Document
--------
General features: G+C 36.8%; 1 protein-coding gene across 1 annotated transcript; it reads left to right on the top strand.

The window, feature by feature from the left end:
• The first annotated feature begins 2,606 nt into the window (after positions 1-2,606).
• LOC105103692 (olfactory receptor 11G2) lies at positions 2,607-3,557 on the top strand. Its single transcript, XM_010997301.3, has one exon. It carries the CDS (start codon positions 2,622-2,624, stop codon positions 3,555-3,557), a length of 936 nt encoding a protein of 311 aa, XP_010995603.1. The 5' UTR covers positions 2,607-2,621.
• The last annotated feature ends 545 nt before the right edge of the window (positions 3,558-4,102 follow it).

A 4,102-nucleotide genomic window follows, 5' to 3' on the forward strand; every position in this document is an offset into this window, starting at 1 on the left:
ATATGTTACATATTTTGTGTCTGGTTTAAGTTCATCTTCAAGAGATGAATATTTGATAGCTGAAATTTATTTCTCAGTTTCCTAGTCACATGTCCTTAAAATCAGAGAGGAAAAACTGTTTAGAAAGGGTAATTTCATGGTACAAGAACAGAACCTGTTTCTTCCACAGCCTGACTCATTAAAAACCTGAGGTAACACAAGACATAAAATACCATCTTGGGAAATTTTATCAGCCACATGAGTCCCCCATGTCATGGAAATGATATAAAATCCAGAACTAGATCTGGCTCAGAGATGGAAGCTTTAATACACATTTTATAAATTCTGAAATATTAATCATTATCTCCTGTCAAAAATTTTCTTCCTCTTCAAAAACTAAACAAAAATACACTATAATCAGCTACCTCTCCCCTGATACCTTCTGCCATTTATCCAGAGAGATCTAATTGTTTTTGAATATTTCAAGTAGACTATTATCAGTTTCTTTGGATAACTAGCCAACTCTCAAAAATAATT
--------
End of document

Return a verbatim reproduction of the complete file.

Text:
General features: G+C 36.8%; 1 protein-coding gene across 1 annotated transcript; it reads left to right on the top strand.

The window, feature by feature from the left end:
• The first annotated feature begins 2,606 nt into the window (after positions 1-2,606).
• LOC105103692 (olfactory receptor 11G2) lies at positions 2,607-3,557 on the top strand. Its single transcript, XM_010997301.3, has one exon. It carries the CDS (start codon positions 2,622-2,624, stop codon positions 3,555-3,557), a length of 936 nt encoding a protein of 311 aa, XP_010995603.1. The 5' UTR covers positions 2,607-2,621.
• The last annotated feature ends 545 nt before the right edge of the window (positions 3,558-4,102 follow it).

A 4,102-nucleotide genomic window follows, 5' to 3' on the forward strand; every position in this document is an offset into this window, starting at 1 on the left:
ATATGTTACATATTTTGTGTCTGGTTTAAGTTCATCTTCAAGAGATGAATATTTGATAGCTGAAATTTATTTCTCAGTTTCCTAGTCACATGTCCTTAAAATCAGAGAGGAAAAACTGTTTAGAAAGGGTAATTTCATGGTACAAGAACAGAACCTGTTTCTTCCACAGCCTGACTCATTAAAAACCTGAGGTAACACAAGACATAAAATACCATCTTGGGAAATTTTATCAGCCACATGAGTCCCCCATGTCATGGAAATGATATAAAATCCAGAACTAGATCTGGCTCAGAGATGGAAGCTTTAATACACATTTTATAAATTCTGAAATATTAATCATTATCTCCTGTCAAAAATTTTCTTCCTCTTCAAAAACTAAACAAAAATACACTATAATCAGCTACCTCTCCCCTGATACCTTCTGCCATTTATCCAGAGAGATCTAATTGTTTTTGAATATTTCAAGTAGACTATTATCAGTTTCTTTGGATAACTAGCCAACTCTCAAAAATAATT